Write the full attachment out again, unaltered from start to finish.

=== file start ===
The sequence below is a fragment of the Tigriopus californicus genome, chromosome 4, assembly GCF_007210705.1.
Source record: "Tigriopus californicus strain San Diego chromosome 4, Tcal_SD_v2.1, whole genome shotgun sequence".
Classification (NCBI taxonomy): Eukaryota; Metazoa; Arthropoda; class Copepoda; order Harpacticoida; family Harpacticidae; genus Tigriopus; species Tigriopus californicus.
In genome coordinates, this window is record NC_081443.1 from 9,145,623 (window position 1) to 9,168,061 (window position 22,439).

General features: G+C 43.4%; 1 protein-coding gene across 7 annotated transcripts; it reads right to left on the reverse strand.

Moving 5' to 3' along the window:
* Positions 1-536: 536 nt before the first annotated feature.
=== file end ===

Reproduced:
The sequence below is a fragment of the Tigriopus californicus genome, chromosome 4, assembly GCF_007210705.1.
Source record: "Tigriopus californicus strain San Diego chromosome 4, Tcal_SD_v2.1, whole genome shotgun sequence".
Classification (NCBI taxonomy): Eukaryota; Metazoa; Arthropoda; class Copepoda; order Harpacticoida; family Harpacticidae; genus Tigriopus; species Tigriopus californicus.
In genome coordinates, this window is record NC_081443.1 from 9,145,623 (window position 1) to 9,168,061 (window position 22,439).

General features: G+C 43.4%; 1 protein-coding gene across 7 annotated transcripts; it reads right to left on the reverse strand.

Moving 5' to 3' along the window:
* Positions 1-536: 536 nt before the first annotated feature.